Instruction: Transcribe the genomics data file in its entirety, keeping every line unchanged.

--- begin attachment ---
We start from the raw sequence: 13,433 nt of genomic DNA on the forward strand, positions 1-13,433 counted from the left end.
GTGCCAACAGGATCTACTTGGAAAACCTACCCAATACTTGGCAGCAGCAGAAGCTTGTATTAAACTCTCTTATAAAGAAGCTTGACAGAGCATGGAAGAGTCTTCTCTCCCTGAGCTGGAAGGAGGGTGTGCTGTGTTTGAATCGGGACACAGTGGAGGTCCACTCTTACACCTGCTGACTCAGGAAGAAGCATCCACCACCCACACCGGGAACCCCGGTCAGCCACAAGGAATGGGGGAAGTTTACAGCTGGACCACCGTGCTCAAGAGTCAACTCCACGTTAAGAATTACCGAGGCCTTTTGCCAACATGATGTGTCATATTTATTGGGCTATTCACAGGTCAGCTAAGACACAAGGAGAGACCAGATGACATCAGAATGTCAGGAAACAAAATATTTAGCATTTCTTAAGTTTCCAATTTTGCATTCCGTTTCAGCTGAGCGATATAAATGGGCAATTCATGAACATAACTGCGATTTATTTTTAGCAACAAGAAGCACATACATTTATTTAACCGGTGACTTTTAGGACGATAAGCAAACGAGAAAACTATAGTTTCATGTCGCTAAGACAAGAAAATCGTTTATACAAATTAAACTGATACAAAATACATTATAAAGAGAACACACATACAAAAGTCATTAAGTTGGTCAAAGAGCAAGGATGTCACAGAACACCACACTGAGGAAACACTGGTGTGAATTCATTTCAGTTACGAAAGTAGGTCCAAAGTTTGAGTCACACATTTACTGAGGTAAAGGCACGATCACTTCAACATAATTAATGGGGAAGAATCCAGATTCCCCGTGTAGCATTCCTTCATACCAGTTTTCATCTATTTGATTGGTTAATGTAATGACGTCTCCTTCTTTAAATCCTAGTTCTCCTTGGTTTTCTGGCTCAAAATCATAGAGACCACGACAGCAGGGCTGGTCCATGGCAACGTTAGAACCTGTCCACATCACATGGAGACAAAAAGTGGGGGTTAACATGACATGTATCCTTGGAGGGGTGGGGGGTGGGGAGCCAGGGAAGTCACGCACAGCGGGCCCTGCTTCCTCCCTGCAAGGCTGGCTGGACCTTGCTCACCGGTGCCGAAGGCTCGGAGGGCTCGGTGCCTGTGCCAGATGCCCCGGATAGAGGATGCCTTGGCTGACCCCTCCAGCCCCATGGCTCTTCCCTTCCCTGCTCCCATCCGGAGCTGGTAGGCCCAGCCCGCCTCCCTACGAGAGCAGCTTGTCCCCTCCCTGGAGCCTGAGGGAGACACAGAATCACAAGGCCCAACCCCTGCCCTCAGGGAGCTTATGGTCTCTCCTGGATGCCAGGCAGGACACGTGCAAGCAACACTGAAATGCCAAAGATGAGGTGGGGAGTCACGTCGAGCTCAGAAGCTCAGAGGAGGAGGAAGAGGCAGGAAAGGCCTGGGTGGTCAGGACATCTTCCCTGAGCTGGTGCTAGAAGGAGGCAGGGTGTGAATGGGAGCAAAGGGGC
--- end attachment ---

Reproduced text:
We start from the raw sequence: 13,433 nt of genomic DNA on the forward strand, positions 1-13,433 counted from the left end.
GTGCCAACAGGATCTACTTGGAAAACCTACCCAATACTTGGCAGCAGCAGAAGCTTGTATTAAACTCTCTTATAAAGAAGCTTGACAGAGCATGGAAGAGTCTTCTCTCCCTGAGCTGGAAGGAGGGTGTGCTGTGTTTGAATCGGGACACAGTGGAGGTCCACTCTTACACCTGCTGACTCAGGAAGAAGCATCCACCACCCACACCGGGAACCCCGGTCAGCCACAAGGAATGGGGGAAGTTTACAGCTGGACCACCGTGCTCAAGAGTCAACTCCACGTTAAGAATTACCGAGGCCTTTTGCCAACATGATGTGTCATATTTATTGGGCTATTCACAGGTCAGCTAAGACACAAGGAGAGACCAGATGACATCAGAATGTCAGGAAACAAAATATTTAGCATTTCTTAAGTTTCCAATTTTGCATTCCGTTTCAGCTGAGCGATATAAATGGGCAATTCATGAACATAACTGCGATTTATTTTTAGCAACAAGAAGCACATACATTTATTTAACCGGTGACTTTTAGGACGATAAGCAAACGAGAAAACTATAGTTTCATGTCGCTAAGACAAGAAAATCGTTTATACAAATTAAACTGATACAAAATACATTATAAAGAGAACACACATACAAAAGTCATTAAGTTGGTCAAAGAGCAAGGATGTCACAGAACACCACACTGAGGAAACACTGGTGTGAATTCATTTCAGTTACGAAAGTAGGTCCAAAGTTTGAGTCACACATTTACTGAGGTAAAGGCACGATCACTTCAACATAATTAATGGGGAAGAATCCAGATTCCCCGTGTAGCATTCCTTCATACCAGTTTTCATCTATTTGATTGGTTAATGTAATGACGTCTCCTTCTTTAAATCCTAGTTCTCCTTGGTTTTCTGGCTCAAAATCATAGAGACCACGACAGCAGGGCTGGTCCATGGCAACGTTAGAACCTGTCCACATCACATGGAGACAAAAAGTGGGGGTTAACATGACATGTATCCTTGGAGGGGTGGGGGGTGGGGAGCCAGGGAAGTCACGCACAGCGGGCCCTGCTTCCTCCCTGCAAGGCTGGCTGGACCTTGCTCACCGGTGCCGAAGGCTCGGAGGGCTCGGTGCCTGTGCCAGATGCCCCGGATAGAGGATGCCTTGGCTGACCCCTCCAGCCCCATGGCTCTTCCCTTCCCTGCTCCCATCCGGAGCTGGTAGGCCCAGCCCGCCTCCCTACGAGAGCAGCTTGTCCCCTCCCTGGAGCCTGAGGGAGACACAGAATCACAAGGCCCAACCCCTGCCCTCAGGGAGCTTATGGTCTCTCCTGGATGCCAGGCAGGACACGTGCAAGCAACACTGAAATGCCAAAGATGAGGTGGGGAGTCACGTCGAGCTCAGAAGCTCAGAGGAGGAGGAAGAGGCAGGAAAGGCCTGGGTGGTCAGGACATCTTCCCTGAGCTGGTGCTAGAAGGAGGCAGGGTGTGAATGGGAGCAAAGGGGC